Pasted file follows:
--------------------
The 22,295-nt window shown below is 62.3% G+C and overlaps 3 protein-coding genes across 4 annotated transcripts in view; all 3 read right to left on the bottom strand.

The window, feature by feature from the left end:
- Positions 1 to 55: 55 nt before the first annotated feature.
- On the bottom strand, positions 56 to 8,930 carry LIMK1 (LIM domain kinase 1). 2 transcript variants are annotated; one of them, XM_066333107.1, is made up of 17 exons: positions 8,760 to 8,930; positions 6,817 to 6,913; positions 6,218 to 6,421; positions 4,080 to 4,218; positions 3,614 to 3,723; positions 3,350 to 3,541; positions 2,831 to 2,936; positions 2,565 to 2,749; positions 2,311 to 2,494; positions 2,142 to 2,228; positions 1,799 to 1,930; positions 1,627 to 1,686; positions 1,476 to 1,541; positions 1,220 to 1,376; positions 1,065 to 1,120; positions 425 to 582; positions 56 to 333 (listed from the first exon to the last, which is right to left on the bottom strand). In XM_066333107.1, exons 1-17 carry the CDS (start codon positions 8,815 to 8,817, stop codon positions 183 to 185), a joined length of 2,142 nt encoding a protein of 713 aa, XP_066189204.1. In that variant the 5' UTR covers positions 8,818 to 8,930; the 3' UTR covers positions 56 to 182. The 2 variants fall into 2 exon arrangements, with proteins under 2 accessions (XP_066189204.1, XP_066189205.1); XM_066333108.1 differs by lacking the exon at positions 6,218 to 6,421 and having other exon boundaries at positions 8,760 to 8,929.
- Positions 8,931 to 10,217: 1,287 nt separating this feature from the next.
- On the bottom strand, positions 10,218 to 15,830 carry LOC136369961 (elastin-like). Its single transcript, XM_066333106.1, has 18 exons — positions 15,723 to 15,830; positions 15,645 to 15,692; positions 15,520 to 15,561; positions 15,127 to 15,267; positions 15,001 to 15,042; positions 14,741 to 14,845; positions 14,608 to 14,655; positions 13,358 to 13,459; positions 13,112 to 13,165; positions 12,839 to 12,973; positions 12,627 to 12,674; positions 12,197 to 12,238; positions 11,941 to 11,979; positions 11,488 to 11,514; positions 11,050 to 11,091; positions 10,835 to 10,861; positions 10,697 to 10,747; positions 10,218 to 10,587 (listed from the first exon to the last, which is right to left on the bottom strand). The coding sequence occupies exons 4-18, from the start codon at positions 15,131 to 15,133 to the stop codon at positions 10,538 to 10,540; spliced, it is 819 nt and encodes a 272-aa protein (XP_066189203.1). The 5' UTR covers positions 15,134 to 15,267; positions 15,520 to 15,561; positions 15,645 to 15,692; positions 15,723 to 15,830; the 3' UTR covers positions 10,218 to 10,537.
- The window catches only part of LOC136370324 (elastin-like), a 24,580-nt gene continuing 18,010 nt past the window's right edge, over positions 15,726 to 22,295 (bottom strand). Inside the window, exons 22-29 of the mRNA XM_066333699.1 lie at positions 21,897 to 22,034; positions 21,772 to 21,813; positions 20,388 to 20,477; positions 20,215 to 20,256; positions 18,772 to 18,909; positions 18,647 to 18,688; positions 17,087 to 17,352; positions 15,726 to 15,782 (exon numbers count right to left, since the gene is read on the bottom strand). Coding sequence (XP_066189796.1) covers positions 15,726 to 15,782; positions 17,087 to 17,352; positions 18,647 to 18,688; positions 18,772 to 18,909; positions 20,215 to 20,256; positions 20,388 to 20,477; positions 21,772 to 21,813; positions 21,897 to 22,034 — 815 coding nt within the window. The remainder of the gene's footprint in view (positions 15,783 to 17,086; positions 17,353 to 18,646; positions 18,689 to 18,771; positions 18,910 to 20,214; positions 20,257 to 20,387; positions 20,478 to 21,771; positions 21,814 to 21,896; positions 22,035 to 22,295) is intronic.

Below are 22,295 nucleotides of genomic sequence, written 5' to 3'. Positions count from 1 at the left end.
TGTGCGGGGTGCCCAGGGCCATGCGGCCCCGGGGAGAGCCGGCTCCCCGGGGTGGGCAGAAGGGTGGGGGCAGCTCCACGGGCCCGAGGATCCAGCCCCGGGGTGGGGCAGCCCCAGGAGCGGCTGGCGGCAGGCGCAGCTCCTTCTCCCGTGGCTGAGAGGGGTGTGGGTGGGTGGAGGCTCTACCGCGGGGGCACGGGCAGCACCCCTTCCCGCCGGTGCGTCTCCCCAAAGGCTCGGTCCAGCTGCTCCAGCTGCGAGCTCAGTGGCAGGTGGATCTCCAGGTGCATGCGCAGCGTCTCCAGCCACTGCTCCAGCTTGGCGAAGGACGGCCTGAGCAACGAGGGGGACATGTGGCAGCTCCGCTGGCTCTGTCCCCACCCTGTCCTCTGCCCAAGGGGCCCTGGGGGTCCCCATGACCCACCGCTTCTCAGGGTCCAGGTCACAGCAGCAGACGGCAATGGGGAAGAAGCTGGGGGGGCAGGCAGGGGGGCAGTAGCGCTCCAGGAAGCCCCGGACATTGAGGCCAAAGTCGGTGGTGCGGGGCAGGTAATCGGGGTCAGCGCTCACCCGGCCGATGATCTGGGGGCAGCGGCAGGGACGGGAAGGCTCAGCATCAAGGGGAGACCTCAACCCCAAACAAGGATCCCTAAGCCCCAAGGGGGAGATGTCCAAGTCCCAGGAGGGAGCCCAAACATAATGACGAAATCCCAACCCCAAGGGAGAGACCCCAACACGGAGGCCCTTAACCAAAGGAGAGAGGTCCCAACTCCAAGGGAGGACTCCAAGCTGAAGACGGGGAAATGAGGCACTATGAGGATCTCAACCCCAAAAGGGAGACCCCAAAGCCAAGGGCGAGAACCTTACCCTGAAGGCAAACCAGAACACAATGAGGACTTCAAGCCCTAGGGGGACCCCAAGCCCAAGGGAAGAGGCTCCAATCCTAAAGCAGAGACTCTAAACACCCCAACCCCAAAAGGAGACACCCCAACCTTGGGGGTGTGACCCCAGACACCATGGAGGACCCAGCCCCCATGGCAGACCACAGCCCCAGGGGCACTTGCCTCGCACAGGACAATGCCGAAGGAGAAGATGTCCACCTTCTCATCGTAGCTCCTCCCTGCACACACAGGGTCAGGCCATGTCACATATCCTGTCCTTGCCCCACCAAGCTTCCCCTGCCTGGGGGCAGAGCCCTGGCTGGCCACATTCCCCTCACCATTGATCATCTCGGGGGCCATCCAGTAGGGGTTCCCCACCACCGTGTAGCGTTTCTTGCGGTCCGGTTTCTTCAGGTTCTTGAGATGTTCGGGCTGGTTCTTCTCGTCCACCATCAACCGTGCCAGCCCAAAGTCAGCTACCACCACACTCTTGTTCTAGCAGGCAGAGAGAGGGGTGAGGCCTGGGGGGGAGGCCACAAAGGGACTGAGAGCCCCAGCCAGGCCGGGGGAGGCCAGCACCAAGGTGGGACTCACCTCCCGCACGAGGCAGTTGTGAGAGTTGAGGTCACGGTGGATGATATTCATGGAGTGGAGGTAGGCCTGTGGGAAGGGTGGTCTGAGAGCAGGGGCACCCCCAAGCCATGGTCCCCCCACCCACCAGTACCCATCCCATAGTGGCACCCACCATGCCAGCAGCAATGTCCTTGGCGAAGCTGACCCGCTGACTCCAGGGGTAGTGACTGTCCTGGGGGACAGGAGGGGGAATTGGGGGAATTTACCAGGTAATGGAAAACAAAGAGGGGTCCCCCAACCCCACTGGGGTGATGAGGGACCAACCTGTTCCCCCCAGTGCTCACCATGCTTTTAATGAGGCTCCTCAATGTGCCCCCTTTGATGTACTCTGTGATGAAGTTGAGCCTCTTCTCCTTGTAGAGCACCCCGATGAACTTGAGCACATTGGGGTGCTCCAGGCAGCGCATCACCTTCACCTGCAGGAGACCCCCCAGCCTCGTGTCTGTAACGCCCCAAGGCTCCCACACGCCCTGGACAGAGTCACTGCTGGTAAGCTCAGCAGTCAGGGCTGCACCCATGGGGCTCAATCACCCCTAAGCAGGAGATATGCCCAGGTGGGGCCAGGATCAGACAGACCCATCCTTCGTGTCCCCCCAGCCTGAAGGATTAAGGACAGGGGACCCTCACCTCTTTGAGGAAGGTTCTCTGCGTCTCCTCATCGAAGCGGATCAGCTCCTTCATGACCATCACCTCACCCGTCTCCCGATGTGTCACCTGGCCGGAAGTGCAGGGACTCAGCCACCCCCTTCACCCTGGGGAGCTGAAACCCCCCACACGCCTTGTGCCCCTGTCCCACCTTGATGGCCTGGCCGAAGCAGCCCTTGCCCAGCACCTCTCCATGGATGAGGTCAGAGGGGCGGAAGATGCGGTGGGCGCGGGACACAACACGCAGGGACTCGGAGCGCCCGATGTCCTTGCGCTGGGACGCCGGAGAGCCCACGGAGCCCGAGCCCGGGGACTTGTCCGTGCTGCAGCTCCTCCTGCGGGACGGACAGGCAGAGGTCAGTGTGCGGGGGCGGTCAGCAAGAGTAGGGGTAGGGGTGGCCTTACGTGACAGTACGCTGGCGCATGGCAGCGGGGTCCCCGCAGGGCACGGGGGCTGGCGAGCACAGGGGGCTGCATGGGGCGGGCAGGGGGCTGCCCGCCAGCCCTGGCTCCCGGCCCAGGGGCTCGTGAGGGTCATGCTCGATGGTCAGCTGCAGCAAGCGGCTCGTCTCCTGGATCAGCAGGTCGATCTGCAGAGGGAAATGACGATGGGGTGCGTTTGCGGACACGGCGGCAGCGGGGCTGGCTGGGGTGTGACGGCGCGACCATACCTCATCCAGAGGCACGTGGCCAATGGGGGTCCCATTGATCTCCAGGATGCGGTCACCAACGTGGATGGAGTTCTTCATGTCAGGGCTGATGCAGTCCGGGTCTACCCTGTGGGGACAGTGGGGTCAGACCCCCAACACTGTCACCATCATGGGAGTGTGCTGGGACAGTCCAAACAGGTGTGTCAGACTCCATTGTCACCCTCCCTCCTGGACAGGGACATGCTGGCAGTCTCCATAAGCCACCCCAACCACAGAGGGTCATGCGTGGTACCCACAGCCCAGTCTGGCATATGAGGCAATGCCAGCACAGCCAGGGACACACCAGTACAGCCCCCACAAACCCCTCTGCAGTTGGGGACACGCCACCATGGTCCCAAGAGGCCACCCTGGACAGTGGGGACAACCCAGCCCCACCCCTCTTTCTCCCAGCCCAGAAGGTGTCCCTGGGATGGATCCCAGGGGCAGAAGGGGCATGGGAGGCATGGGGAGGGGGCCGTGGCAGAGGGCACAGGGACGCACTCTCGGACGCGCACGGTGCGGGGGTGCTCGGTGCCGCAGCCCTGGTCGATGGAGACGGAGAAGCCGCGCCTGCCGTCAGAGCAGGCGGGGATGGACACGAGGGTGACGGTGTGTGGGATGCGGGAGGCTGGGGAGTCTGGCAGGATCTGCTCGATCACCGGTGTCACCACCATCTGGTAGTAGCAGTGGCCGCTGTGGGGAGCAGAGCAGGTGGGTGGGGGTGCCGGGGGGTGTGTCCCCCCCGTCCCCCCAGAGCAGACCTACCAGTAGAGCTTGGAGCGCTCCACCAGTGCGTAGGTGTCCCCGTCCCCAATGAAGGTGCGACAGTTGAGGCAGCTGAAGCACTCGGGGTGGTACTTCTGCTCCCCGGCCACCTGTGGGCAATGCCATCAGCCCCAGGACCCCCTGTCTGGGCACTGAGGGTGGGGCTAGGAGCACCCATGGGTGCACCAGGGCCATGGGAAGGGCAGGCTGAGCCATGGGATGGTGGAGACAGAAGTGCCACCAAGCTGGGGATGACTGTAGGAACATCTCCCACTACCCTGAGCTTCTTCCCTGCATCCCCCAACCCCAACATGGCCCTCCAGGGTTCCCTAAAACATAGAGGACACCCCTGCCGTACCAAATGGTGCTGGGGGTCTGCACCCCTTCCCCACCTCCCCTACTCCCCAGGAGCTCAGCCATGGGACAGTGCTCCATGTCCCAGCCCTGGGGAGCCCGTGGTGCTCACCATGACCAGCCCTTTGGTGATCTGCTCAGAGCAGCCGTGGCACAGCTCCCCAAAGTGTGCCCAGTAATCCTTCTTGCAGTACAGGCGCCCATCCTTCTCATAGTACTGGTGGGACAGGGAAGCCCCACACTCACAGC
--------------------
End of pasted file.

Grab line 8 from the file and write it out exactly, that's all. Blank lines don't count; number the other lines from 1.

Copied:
Below are 22,295 nucleotides of genomic sequence, written 5' to 3'. Positions count from 1 at the left end.